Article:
I can’t draw to save my life, so I admire those who have a talent for the arts. 😁
I also appreciate the ways in which they use this talent to make a difference in other people’s lives.
I’ve come across someone who’s made me realise that art is not just for collecting or gazing at too: Debasmita “Smita” Dasgupta, a Singapore-based art-for-change advocate.
“I believe that art has a purpose,” she maintains. “It can create a climate of sensitivity in which change is possible.”
It was actually this belief that encouraged Smita to establish ArtsPositive, a non-profit that “creates and shares art-for-change stories on a range of themes from different parts of the world”.
Aside from being a founder…
Smita is a graphic novel artist.
She illustrated and wrote Nadya, a moving story about a 13-year-old girl who finds hope – and learns some life lessons – while dealing with her parents’ divorce.
Smita also runs campaigns as an art-for-change advocate. “More Than Skin Deep” is a particularly memorable one. She describes it as “a series of illustrated poems inspired by the real-life stories of 15 women who survived an acid attack”.
Together with her friend Claire Rosslyn Wilson, Smita found and spoke to acid attack survivors from 13 countries. Smita and Claire relayed these women’s experiences and tales of courage through art and poetry.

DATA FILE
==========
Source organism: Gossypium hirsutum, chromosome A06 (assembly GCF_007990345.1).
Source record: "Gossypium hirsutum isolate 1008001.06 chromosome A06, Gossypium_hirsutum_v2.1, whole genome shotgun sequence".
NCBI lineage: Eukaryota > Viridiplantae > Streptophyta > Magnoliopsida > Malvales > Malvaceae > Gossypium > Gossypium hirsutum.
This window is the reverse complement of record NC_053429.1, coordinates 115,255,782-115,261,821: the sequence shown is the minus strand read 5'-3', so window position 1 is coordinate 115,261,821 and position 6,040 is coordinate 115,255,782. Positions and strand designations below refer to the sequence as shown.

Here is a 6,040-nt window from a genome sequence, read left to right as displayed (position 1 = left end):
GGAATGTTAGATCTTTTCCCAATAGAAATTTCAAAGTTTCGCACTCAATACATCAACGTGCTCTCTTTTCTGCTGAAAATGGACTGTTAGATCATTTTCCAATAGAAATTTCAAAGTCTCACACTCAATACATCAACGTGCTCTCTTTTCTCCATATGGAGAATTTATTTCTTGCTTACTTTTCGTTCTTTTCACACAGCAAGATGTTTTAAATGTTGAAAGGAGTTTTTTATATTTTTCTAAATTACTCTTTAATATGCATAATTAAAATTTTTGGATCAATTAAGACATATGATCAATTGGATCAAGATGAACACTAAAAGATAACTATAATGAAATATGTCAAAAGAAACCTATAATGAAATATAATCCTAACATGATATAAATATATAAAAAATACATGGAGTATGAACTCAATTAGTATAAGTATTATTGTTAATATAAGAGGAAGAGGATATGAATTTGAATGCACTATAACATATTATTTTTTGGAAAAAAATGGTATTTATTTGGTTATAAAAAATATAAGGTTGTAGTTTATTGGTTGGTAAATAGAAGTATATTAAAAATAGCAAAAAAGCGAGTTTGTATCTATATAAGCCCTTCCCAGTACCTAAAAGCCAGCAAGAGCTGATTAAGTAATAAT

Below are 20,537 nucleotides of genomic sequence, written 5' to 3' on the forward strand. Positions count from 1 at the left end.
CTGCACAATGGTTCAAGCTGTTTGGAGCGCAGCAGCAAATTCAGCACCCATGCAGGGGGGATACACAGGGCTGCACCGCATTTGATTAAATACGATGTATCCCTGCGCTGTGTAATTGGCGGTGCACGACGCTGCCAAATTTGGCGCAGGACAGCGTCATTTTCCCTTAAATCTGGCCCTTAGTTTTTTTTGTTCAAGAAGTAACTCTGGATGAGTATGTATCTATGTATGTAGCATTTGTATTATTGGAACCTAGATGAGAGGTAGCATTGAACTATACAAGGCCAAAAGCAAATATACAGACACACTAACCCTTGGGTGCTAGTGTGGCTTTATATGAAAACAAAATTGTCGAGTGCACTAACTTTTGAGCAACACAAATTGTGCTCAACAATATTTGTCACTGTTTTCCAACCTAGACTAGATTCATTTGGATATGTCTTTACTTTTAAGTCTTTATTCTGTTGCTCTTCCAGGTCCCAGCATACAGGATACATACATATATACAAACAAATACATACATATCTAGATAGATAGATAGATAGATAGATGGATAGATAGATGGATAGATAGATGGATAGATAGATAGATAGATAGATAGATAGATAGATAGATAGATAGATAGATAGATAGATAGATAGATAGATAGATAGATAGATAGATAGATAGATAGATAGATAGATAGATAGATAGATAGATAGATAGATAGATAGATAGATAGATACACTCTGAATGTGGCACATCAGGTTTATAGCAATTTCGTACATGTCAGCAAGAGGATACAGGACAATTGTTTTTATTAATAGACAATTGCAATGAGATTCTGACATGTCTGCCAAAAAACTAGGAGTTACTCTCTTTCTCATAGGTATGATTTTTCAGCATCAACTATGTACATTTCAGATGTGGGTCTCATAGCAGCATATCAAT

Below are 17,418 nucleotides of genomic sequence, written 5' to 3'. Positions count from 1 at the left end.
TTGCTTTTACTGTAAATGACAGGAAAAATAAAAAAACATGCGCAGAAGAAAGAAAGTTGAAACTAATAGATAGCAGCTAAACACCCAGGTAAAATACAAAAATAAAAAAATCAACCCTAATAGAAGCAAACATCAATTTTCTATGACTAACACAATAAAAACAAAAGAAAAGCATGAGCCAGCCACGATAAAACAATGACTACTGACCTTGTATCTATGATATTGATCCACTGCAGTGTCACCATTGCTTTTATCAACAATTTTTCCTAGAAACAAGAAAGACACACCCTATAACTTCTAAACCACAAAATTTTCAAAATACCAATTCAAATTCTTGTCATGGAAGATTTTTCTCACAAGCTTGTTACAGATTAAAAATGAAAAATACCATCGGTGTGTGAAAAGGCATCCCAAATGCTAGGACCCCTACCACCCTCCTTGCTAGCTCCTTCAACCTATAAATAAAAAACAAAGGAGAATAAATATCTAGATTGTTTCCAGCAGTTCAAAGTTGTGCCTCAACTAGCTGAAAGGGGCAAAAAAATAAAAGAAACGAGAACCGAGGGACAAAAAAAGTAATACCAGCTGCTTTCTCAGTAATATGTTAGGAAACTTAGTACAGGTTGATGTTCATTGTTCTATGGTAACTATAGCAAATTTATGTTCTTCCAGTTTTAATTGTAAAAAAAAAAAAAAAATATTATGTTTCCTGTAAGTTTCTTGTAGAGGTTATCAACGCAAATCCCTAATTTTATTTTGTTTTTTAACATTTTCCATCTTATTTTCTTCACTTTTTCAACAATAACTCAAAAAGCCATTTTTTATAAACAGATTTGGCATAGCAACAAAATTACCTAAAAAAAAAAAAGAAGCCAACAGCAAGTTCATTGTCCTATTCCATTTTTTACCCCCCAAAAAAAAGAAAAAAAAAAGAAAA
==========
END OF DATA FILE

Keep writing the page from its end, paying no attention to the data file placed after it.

So even if you’re not an artist…
Smita tells us that we can use art and any other visual medium to create a positive space for women, and to push for change. Art pieces, photos, films, and books like Smita’s are just some of the ways we can spark meaningful conversations.
One powerful image can sometimes be enough to get your message across. And it can be a fun and fulfilling process too. Smita shares why.
#1 Art urges us to ask questions
“Art can create a space for dialogue not just with others but with yourself. And remember, change starts with you,” she says.
#2 It feels great to share it with someone
“Art can make you relate to an emotion that’s close to your existence – a connection that tells you you’re not alone.”
#3 It lets your thoughts and ideas take shape
“Art can help you express what words can’t. It gives a voice to the voiceless.”
#4 It helps you analyse a situation better
“Art can offer you a moment of silence when you dig deep and think.”
#5 You understand that more can be done
“Art can inspire you to take action, a positive action.”
I remember staying long at galleries just to stare at the artwork and marvel over their level of detail. I also didn’t mind reading each caption just to learn more about the artist and discover why, how and when their pieces were made.
I still don’t. 😊
The next time we have a cause to support or promote, why not inject art into the mix? It might help us reach more people and raise awareness of the issues close to our hearts.
Or we can also simply enjoy it. 😊